The Encyclopedia of Chicago is a landmark historical reference for information on Chicago’s rich past. With its abundant text, photographs, maps, and other archival material, compiled over more than a decade, the Encyclopedia is the most comprehensive treatment of a metropolitan history to date. Despite the size of the book, which runs 1,152 pages, the writing is clear and concise, and the layout is easy to navigate. Produced by the Newberry Library in cooperation with the Chicago Historical Museum, the original plan was to develop a book version and an electronic version simultaneously. Consequently, the book version was published in 2004 by the University of Chicago Press and in 2005, the electronic version was published by the Chicago Historical Society.
Highlights of the Encyclopedia of Chicago include:
* Alphabetized entries cover every topic relevant to Chicago’s history.
* Entries cover each of the 77 community areas.
* National historic landmarks in metropolitan Chicago
* A comprehensive biographical dictionary of prominent Chicagoans
* A directory of leading Chicago businesses from 1820 to 2000
Under the category of Special Features is the Timeline that originates in 1630, when the Illinois Indians traveled from Michigan to settle in northern Illinois. It traces Chicago’s first permanent resident, Jean Baptiste Point de Sable, from Michigan City in 1779, and again at the banks of the Chicago River in 1790. The rest is history.
Encyclopedia of Chicago Online Offers A Unique Interactive Experience
Work on the electronic version of the Encyclopedia of Chicago began during the dawn of the internet. The web offered this project an expansive, dynamic environment in which to chronical and display this epic metropolitan journal. Interactive features allow visitors to zoom in on maps and photographs. Page through Daniel Burnham’s’ groundbreaking 1908 publication, “The Plan Of Chicago” at the touch of a mouse. The Year Pages carry a collage of historical imagery pertinent to the periods. By passing the cursor over a highlighted image and clicking, a dialogue box pops up with more interesting details. Located in the upper left-handed corner of the homepage is the main navigation bar and a search box. The navigation bar is broken down into five sections: Entries, Historical Sources, Maps, Special Features, and User’s Guide. The first three sections open to indexes; either enter a search query or browse. “Historical Sources” features a wide range of dated material: many photographs of the day; the image of a tattered catalogue cover from 1874 for A. Plamondon & Company, advertisements, restaurant menus, publications, and correspondence all focused on life in Chicago. Tare both diverse and packed with information, offering a unique graphic reference to the growth of the city. A map of ancient Indian earthworks, prepared by staff, is a testimony to Chicago’s prehistoric past.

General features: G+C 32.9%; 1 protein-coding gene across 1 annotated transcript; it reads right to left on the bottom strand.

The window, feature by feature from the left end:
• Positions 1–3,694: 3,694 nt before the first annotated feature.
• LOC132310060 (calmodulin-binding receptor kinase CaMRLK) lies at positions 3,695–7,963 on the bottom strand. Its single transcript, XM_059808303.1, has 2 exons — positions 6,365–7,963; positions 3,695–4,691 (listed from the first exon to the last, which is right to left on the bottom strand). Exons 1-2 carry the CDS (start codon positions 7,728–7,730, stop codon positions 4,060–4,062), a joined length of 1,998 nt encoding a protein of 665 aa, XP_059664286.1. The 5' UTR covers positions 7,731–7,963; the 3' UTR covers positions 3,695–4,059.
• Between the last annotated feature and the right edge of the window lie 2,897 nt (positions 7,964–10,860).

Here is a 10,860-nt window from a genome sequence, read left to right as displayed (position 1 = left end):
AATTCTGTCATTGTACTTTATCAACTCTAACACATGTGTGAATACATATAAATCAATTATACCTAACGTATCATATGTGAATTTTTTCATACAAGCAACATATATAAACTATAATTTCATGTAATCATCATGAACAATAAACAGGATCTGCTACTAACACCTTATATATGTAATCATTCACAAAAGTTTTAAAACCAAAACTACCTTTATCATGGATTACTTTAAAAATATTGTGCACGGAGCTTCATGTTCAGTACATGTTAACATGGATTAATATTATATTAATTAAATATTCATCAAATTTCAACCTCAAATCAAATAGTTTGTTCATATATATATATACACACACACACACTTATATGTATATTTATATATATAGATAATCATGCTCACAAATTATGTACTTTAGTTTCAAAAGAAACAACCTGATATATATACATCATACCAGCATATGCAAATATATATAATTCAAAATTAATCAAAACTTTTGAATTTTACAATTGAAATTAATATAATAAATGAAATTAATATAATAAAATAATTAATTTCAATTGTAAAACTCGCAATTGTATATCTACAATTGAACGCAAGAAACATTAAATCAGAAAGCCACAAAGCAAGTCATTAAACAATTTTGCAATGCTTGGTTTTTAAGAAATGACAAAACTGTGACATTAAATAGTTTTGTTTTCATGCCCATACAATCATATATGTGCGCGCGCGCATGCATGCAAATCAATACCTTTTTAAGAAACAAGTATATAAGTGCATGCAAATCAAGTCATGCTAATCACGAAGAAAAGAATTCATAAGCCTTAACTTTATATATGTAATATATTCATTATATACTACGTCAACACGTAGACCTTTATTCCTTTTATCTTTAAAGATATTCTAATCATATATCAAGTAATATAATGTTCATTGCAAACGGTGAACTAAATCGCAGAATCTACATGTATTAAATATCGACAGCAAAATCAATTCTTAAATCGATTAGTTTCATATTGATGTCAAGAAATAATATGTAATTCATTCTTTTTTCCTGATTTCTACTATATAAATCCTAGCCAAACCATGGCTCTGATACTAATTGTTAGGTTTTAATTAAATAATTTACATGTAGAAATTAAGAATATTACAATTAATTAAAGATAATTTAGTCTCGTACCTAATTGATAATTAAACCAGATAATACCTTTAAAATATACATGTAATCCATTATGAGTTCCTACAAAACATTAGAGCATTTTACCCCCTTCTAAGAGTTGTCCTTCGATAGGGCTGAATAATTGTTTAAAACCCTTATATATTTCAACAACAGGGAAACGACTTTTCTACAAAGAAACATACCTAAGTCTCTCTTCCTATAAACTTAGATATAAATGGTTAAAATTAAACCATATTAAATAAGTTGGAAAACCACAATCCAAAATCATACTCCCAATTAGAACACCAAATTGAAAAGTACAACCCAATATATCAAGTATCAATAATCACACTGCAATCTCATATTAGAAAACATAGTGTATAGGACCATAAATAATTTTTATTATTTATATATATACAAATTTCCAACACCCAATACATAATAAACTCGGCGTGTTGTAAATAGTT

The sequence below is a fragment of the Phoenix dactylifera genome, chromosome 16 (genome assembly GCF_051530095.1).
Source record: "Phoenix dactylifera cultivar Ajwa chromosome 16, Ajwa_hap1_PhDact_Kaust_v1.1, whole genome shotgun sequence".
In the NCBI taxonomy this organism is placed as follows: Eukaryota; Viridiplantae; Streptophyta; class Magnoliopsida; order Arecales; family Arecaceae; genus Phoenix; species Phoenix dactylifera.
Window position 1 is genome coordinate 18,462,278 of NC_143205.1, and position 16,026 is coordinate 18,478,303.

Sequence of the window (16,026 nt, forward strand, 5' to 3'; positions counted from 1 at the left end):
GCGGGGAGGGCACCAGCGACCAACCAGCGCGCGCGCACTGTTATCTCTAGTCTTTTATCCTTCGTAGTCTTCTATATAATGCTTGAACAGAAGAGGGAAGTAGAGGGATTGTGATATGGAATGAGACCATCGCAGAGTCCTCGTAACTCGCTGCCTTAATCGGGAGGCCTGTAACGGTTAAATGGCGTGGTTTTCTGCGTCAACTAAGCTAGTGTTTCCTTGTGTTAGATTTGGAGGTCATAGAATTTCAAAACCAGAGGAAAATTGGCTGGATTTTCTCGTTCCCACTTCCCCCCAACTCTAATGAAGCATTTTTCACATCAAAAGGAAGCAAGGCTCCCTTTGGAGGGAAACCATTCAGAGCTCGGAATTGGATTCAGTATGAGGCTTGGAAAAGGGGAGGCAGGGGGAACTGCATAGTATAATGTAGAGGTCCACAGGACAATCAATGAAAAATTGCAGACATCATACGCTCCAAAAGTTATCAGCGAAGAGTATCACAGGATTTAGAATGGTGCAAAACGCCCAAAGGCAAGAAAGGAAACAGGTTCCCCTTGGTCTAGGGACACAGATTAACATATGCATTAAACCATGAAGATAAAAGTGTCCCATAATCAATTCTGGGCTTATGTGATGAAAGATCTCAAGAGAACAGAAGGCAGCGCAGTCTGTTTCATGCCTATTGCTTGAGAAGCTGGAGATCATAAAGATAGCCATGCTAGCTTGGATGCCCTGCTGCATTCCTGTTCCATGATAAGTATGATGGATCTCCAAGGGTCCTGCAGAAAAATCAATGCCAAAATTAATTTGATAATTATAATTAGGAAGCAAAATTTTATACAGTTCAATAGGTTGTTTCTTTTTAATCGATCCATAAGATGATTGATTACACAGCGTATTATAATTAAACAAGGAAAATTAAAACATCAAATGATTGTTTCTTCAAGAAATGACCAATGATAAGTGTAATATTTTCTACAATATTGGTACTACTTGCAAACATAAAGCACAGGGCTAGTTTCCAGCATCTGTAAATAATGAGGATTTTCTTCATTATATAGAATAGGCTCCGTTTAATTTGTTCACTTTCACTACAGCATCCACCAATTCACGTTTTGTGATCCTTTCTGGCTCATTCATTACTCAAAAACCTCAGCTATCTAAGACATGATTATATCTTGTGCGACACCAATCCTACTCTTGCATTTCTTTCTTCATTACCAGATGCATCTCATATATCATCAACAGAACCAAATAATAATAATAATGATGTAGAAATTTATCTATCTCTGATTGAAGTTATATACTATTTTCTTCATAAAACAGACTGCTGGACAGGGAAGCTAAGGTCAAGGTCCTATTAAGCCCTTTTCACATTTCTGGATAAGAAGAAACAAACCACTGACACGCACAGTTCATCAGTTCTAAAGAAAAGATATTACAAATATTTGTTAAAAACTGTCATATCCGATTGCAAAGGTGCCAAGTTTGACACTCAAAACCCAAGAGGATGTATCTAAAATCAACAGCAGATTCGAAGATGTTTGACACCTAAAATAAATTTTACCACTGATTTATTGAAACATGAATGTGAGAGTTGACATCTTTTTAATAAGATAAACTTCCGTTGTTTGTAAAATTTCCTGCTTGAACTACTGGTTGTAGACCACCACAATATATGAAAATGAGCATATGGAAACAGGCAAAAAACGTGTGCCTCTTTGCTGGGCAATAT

Dig Deeper into the History of Chicago’s 27th Ward on the Web
An initial search of “27th Ward” garnered no results, but it did open up a new avenue of inquiry. Narrowing the search down to the term “Ward” rendered 125 results.The first result is an authored entry entitled “Ward System”, written by staff writer Douglas Knox. Accompanying the article is a map from 1904, which details the population density of the fledgling metropolis by wards. By positioning the map upright, using the tool bar, the 27th ward occupies a large area in the left-hand side of the map. Basically, a ward is defined as a legislative district assigned for the purpose of government representation and allocating city services. While ward boundaries change after every census, neighborhoods and community areas remain relatively stable. There are 77 designated community areas in the metropolitan Chicago. The 27th ward cuts into several, including: East Garfield Park, Humboldt Park, Near West Side, Near North Side, and West Town. The Encyclopedia devotes a page to each community area.
The Encyclopedia of Chicago, either in book form or online, should be the first stop for anyone interested in exploring the growth and development of this great city. The user-friendly design makes this wealth of information accessible to scholars young and old.
What do you think about the Encyclopedia of Chicago? Do you prefer the book version or the online version. What do you think about the collaboration of the Chicago Historical Society, the Newberry Library, and the University of Chicago.